Trump speaks, markets shriek - Movement Mortgage Blog

 

Tensions between the U.S. and North Korea may have cooled down, but President Donald Trump’s domestic relationships and political agenda remain a hotbed of turmoil. The result is market volatility and renewed concerns that Trump is driving a wedge between himself and business leaders.

A flurry of economic data also grabbed headlines, showing that economic activity is humming even as the housing industry faces some hurdles.

Will Trump lose more advisers?

After protests in Charlottesville, Virginia resulted in a young woman’s death and a nationwide aftermath, business CEOs began to flee the Trump administration, causing the president to disband two business councils. Trump’s controversial statements about the white nationalist protest and opposition counter-protest — including remarks that “both sides” were at fault — drove many business officials and Congressional leaders to distance themselves from the president. On Thursday, Trump was forced to scrap plans for an infrastructure advisory council as business leaders responded negatively to his response to Charlottesville.

The Dow Jones Industrials had its worst day in three months on Thursday as doubts increased about Trump’s ability to achieve his business-friendly agenda. Investors also began to question how long the president’s senior advisers and cabinet members would remain in place, given the public outcry surrounding the Charlottesville protests.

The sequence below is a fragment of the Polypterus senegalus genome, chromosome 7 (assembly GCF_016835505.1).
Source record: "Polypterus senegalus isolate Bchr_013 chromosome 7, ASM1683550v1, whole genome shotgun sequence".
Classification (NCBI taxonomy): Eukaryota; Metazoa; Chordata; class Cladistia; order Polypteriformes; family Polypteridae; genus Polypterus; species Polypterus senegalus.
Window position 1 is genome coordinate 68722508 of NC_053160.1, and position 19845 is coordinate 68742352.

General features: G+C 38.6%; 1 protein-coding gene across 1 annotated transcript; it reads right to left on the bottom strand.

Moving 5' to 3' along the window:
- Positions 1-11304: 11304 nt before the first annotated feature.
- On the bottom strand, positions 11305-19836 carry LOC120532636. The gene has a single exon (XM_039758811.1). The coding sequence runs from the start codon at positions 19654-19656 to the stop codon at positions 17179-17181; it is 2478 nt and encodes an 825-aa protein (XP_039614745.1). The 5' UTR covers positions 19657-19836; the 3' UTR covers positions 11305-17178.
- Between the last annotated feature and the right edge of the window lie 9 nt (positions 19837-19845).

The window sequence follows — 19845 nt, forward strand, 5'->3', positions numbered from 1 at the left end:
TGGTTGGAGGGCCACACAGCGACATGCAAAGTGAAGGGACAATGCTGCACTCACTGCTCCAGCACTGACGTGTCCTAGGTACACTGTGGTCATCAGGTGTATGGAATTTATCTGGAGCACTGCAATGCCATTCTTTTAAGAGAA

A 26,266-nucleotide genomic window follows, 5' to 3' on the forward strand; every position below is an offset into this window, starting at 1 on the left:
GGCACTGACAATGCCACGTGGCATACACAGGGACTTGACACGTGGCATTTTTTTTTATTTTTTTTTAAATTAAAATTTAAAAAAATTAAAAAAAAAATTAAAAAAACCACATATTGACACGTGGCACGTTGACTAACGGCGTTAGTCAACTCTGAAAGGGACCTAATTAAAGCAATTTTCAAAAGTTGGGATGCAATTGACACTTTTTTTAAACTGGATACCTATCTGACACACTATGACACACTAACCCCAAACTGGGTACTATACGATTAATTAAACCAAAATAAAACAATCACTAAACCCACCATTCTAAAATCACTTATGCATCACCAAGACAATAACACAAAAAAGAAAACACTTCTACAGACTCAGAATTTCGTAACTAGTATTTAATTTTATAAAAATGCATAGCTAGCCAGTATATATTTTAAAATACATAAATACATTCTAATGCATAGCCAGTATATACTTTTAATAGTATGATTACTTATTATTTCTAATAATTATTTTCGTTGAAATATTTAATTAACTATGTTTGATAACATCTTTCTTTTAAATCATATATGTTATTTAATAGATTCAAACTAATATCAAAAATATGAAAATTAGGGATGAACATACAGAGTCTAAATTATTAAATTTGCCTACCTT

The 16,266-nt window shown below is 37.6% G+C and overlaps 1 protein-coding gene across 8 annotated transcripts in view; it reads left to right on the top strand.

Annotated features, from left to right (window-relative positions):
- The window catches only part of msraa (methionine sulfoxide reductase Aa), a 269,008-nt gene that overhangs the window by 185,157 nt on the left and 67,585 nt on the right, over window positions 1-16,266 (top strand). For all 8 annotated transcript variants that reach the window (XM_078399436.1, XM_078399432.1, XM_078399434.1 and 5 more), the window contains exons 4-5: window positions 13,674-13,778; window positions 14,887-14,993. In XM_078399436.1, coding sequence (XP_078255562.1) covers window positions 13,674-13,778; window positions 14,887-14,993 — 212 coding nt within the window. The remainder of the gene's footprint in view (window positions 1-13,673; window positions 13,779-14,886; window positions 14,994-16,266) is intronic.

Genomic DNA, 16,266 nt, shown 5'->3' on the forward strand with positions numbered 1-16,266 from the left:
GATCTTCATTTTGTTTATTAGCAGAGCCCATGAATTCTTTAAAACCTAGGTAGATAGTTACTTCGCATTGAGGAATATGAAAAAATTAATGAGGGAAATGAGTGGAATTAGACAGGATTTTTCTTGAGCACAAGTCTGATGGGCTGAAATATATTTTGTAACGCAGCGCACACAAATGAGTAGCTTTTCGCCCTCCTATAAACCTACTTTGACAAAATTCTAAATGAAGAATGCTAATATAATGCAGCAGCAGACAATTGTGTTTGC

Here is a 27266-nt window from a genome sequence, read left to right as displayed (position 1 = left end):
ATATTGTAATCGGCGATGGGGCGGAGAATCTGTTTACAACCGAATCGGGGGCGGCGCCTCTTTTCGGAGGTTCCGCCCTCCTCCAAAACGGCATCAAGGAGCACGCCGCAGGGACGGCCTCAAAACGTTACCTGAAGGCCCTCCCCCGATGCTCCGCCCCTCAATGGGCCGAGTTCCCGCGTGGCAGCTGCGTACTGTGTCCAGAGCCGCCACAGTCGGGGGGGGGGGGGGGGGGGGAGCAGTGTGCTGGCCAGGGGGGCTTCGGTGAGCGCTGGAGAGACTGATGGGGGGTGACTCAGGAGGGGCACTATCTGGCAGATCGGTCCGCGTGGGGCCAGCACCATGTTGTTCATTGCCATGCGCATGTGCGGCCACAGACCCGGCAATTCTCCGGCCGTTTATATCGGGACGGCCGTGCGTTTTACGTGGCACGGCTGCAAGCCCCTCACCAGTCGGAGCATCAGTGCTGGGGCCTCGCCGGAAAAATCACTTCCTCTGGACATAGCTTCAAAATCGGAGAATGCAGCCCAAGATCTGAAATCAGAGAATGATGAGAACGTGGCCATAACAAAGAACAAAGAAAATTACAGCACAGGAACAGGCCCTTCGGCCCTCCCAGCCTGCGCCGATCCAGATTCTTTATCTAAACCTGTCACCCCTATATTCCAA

Chief concern for many is the fate of Gary Cohn, the Wall Street financier and chief of the National Economic Council in the White House. Cohn is seen by many as a voice of reason in the White House and a potential successor to Janet Yellen as Federal Reserve chair. Others have wondered if Treasury Secretary Steven Mnuchin would leave his post. The White House put out statements Thursday to tamp down speculation, but questions remain due to the overwhelming public outcry over Charlottesville and the Trump team’s response.

The controversy puts a new shadow on whether Trump can achieve his pro-business tax cuts, deregulation and infrastructure investment agenda.

Housing starts take a tumble

Homebuilding in the U.S. took a downward turn in July as housing starts declined 4.8 percent, falling short of analyst expectations, the Commerce Department said on Wednesday. Year-over year, housing starts fell 5.6 percent.

Homebuilders broke ground on 1.16 million new residential units instead of the 1.22 million that had been forecast. Despite searing demand for housing, building on new single-family and multi-family homes has slowed — with much of the stall attributed to the lack of skilled laborers available in the workforce and the rising costs of building materials. Building permits, which foreshadow future construction activity, also fell 4.1 percent.

 

The report tempers sentiment that the housing market was due for a rebound after shrinking during the second quarter. But let’s not start bemoaning the state of the industry just yet.

Housing data is often volatile, unpredictable and subject to revisions. Plus, the heavy focus on constructing single-family homes and not apartments could illustrate that builders feel the economy can support homeownership, not just rentals, according to MarketWatch. On Tuesday, the National Association of Home Builders released a survey showing that sentiment among homebuilders is on the rise this month after falling to an 8-month low in July.